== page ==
### Counting the Factors of a Number

By definition, a factor is one of two or more positive numbers that when multiplied together produce a given product. For example, given the integer 24, the count of factors 8.

The below algorithm tests the range of numbers from 1 to a given integer. If the given interger divided by the current number returns a remainder of 0, then the current number is a factor of the given integer.

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public int GetFactorsCount(int i) { return Enumerable.Range(1, i).Count(x => i % x == 0); } |

Get the source control, including unit tests: GetFactorsCount.zip (9.43 kb)

### Getting All Factors for a Number

By definition, a factor is one of two or more positive numbers that when multiplied together produce a given product. For example, given the integer 24, the factors are [1, 2, 3, 4, 6, 8, 12, 24].

The below algorithm tests the range of numbers from 1 to a given integer. If the given integer divided by the current number returns a remainder of 0, then the current number is a factor of the given integer.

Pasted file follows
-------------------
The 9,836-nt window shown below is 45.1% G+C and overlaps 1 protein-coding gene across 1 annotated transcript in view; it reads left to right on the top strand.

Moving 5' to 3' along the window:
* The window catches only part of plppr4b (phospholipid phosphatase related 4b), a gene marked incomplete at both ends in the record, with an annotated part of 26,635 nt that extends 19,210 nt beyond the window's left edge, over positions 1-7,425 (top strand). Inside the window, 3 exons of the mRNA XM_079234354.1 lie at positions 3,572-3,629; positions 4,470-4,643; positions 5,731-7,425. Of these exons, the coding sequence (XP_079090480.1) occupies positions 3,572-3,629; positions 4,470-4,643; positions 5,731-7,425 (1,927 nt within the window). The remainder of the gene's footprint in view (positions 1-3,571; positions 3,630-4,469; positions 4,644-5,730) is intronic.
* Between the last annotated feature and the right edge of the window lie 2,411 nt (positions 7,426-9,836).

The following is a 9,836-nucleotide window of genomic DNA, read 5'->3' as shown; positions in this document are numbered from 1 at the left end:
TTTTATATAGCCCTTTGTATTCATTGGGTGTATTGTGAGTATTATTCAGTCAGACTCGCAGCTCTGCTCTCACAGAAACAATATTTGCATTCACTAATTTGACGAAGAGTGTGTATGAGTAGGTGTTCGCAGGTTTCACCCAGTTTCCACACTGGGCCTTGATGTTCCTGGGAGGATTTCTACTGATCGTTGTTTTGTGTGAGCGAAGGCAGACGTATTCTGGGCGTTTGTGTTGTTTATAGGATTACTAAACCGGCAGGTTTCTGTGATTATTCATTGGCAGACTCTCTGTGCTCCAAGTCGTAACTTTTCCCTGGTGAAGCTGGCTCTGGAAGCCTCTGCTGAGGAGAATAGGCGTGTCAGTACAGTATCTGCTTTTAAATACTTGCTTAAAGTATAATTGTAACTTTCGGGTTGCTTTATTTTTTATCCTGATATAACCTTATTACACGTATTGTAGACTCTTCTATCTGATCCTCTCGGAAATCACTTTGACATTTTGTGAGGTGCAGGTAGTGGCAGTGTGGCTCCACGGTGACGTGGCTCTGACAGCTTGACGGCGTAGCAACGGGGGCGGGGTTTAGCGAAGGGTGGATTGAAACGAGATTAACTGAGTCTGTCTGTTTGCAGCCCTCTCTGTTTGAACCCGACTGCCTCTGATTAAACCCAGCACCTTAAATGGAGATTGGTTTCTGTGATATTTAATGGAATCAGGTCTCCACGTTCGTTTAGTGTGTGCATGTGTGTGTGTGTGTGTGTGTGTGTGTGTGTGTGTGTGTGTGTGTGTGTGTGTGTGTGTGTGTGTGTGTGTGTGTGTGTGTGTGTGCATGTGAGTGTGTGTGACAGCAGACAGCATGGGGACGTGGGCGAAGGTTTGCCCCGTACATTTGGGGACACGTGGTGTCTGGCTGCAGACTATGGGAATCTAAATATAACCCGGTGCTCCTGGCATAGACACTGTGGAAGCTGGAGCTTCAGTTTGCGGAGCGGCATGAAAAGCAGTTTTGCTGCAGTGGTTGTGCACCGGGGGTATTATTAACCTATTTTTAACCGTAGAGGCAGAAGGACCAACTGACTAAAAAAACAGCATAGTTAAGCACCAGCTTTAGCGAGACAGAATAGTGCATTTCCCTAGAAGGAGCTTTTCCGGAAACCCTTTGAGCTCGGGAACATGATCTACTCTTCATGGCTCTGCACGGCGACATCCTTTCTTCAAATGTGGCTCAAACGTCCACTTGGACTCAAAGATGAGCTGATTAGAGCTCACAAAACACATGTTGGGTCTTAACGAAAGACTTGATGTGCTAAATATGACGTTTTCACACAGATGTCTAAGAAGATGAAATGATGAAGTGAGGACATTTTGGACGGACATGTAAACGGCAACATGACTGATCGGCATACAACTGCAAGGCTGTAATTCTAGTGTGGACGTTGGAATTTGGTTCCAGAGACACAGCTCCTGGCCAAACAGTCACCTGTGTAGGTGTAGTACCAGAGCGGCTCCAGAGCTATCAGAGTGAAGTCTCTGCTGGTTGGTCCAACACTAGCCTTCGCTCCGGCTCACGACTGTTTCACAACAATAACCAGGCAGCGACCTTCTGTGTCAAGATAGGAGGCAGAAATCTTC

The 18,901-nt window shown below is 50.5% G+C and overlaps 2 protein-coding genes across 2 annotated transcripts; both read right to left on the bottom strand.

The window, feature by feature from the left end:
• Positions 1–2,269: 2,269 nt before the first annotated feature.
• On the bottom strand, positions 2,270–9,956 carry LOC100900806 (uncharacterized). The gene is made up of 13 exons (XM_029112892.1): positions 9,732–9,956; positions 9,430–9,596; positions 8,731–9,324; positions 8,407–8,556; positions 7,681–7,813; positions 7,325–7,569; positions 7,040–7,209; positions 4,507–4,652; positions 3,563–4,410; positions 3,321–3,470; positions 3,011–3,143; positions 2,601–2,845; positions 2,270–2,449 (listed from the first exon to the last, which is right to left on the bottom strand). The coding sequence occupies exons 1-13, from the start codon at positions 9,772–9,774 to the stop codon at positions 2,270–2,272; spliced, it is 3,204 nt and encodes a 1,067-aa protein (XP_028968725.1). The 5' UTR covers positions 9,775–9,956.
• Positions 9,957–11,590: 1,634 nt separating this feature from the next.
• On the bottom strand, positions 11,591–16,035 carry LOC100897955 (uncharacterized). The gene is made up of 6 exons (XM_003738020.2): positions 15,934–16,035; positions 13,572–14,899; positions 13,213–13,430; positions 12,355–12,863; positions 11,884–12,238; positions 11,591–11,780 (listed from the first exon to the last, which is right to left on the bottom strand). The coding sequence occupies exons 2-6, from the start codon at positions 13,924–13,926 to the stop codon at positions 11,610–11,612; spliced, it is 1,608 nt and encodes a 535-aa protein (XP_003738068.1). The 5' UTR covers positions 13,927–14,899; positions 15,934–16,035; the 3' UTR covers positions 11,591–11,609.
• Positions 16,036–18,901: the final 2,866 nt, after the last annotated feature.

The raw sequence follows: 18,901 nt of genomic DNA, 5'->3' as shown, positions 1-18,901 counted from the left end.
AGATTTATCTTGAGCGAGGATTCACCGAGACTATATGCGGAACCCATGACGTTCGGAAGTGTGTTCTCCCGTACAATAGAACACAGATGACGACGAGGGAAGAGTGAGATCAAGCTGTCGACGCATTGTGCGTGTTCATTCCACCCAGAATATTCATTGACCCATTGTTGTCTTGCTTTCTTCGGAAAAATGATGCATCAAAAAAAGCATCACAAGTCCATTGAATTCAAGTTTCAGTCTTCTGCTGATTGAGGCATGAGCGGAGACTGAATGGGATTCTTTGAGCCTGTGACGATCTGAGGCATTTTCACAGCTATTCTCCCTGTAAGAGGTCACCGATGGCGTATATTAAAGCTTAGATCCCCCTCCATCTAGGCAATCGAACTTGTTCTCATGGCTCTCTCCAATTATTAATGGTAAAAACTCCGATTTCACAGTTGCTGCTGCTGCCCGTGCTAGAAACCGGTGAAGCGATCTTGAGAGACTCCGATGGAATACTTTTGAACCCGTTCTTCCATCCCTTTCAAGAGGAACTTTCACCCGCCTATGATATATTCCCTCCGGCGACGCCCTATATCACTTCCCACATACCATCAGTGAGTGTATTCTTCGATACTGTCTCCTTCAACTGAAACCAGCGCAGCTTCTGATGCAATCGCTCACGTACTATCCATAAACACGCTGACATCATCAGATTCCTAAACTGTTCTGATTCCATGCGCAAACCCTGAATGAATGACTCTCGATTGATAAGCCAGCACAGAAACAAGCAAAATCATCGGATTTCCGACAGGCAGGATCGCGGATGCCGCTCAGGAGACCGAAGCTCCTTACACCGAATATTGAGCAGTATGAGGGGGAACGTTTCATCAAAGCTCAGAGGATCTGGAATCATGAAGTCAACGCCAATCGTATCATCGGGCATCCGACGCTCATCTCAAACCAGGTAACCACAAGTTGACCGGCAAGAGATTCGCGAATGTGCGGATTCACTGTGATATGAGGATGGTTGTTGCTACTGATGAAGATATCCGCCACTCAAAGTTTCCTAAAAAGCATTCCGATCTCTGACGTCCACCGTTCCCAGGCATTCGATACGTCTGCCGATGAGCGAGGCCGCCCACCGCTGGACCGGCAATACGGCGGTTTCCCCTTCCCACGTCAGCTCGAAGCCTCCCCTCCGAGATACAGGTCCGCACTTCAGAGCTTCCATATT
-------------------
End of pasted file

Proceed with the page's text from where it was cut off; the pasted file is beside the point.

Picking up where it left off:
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public List<int> GetFactors(int i) { return Enumerable.Range(1, i).Where(x => i % x == 0).ToList(); } |

Get the source control, including unit tests: GetFactors.zip (9.85 kb)

### Testing LINQ Statements Using LINQPad

The other day I was needing a way to test some LINQ statements from an application which rebuilds a database while performing some calculations. The rebuilding process is just shy of 24 hours.

Besides, there have been numerous other times in which I needed to test LINQ statements.

Troubleshooting LINQ can be difficult at times due to it deferred execution – the statement is executed as the last possible moment. I wanted a tool similar to SQL Management Studio in which I could run LINQ queries against a database. Thus, I stumbled upon (actually, it wasn’t very hard to find) LINQPad.

Since, finding it, LINQPad has allowed me to test my queries prior to implementation in the application. Therefore, I can better predict the result instead of waiting through a long process and/or waiting for QA to troubleshoot.

LINQPad allows the user to run C#, VB.NET, F# and SQL statements/expressions against the database – very flexible and extremely helpful. LINQPad’s flexibility allows the connection’s data context to be LINQ to SQL, Entity Framework and WCF (OData).

Take a look at LINQPad at www.linqpad.net.